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Ethiopian Led Campaign to Ban Female Mutilations

September 24, 1996|MAX VANZI | TIMES STAFF WRITER

SACRAMENTO — A prime mover in urging the legislation signed Monday by Gov. Pete Wilson outlawing female genital mutilation is an immigrant from Ethiopia who tells of having the procedure forced on her as a young girl.

Meserak "Mimi" Ramsey of San Jose, founder of the organization Forward USA devoted to banning the practice, said the "evil custom" has made its way to California through immigrant communities and has become more prevalent than may be thought.

In the past year, Ramsey, 43, took her fight to Sacramento by backing a bill by Assembly members Liz Figuroa (D-Fremont) and Jim Cunneen (R-San Jose) that condemns genital mutilation. The practice is also referred to as female castration or circumcision.

Involving the surgical removal of female organs or blocking the vaginal passage to kill the sex drive, the mutilations occur among immigrant families from North Africa, the Middle East and parts of Asia, Ramsey said.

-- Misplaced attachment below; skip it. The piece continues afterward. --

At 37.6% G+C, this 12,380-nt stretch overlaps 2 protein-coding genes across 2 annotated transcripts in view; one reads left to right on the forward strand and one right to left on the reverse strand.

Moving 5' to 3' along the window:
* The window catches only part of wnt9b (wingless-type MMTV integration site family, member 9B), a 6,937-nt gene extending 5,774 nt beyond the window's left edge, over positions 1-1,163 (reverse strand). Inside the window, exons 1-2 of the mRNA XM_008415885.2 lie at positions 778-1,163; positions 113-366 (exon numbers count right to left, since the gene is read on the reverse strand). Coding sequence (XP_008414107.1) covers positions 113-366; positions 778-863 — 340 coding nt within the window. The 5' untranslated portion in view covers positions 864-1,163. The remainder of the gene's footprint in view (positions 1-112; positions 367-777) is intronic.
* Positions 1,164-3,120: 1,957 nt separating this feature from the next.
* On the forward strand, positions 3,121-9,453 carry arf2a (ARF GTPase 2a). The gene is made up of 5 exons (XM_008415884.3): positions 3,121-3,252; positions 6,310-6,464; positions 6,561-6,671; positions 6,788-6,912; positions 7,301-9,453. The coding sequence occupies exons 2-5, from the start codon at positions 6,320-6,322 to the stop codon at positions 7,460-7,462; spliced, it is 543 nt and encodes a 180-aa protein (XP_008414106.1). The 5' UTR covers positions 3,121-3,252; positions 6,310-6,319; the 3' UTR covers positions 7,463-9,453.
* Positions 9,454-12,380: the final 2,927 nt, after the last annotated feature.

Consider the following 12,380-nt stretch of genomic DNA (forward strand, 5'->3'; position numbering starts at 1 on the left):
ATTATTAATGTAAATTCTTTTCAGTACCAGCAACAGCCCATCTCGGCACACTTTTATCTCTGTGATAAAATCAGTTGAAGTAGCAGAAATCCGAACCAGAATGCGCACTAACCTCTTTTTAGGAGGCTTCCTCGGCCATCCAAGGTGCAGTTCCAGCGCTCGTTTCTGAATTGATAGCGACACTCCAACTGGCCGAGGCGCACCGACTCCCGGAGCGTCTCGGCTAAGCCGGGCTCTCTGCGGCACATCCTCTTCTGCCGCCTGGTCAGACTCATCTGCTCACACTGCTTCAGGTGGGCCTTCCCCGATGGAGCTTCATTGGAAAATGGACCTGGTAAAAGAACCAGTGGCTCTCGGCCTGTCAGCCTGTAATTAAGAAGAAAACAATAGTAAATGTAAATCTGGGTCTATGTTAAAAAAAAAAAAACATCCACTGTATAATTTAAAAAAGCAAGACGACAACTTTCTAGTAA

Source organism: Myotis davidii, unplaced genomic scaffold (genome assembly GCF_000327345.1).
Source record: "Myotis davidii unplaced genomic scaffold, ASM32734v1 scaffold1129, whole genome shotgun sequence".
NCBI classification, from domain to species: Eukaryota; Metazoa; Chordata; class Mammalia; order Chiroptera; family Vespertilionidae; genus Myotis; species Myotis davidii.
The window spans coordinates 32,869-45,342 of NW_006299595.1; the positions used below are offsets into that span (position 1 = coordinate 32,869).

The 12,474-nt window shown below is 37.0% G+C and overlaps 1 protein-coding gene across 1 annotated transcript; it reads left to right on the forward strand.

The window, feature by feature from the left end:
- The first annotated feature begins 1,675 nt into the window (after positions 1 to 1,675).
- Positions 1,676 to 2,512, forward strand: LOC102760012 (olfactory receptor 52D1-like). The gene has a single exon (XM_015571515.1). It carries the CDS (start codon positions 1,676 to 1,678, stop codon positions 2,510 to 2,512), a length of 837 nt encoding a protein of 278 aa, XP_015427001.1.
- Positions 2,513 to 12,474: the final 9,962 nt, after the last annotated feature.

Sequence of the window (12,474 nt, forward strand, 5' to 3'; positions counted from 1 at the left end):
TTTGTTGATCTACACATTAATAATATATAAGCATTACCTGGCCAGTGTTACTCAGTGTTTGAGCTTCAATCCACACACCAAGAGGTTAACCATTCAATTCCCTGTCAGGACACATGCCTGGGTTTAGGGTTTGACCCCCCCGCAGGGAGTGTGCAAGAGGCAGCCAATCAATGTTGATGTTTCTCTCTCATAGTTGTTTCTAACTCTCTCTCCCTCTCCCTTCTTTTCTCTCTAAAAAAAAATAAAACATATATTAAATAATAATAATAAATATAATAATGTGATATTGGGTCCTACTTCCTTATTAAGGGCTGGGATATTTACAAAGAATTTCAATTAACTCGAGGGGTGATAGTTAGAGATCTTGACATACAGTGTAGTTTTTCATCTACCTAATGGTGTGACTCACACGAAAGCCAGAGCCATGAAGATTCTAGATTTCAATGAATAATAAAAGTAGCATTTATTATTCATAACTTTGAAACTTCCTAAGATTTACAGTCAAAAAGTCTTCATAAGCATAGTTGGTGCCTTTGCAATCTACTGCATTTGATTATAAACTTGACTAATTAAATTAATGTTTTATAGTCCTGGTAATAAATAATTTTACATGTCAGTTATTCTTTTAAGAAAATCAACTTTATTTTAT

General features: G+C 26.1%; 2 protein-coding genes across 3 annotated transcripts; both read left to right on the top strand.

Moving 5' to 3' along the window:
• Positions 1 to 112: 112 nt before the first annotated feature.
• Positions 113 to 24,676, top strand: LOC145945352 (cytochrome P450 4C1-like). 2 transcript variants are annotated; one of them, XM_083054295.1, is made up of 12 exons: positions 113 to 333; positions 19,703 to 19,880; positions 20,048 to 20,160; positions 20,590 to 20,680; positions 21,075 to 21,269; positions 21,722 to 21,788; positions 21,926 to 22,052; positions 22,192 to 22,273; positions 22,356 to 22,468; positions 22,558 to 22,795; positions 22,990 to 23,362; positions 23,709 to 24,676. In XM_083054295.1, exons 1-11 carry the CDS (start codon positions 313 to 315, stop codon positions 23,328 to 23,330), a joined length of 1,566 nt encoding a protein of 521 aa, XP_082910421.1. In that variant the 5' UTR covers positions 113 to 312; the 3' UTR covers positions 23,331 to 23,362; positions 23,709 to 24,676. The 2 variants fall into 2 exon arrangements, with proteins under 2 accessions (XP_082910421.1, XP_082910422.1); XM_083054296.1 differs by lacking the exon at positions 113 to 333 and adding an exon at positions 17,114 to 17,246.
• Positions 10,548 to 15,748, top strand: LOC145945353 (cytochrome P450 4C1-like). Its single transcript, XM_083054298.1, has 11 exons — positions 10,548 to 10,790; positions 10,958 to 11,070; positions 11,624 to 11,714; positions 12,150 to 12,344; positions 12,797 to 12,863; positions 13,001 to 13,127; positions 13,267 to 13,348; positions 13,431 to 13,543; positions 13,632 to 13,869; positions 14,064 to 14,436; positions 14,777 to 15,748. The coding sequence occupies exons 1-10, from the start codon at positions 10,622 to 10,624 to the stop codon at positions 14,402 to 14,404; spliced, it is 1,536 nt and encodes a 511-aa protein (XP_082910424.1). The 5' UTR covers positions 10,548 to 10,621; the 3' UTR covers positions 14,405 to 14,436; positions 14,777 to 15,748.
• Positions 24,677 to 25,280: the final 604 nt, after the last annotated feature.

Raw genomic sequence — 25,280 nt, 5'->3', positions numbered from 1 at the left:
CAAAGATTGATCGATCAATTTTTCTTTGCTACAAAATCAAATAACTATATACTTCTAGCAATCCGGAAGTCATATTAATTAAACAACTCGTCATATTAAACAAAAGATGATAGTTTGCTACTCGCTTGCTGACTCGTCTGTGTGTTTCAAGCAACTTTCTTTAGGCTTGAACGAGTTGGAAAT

"I have found it goes on very much in San Diego, Los Angeles and Santa Rosa," all places where her foundation work has taken her, Ramsey said.

She said there are no reliable estimates on the number of female circumcisions performed statewide. But in San Jose, she said, 10 cases were documented in 1994 and 1995.

Girls are subject to circumcision in at least 41 countries, said Ramsey.

The purpose in suppressing the sex drive, she said, is to assure future husbands that their wives will remain faithful.

Even among Ethiopian immigrant acquaintances in San Jose, she said, her efforts to stop the practice are frowned on.

Ramsey said she began campaigning to outlaw the practice in California three years ago when "a little girl 18 months old was crying and looking sad in the corner at a children's birthday party." The child had been circumcised.

It was then, she said, that Ramsey discovered the practice of female mutilation had followed her to her adopted country.

Ramsey underwent the procedure in Ethiopia when she was a girl.

"The pain, the torture, is always in my mind," she said.

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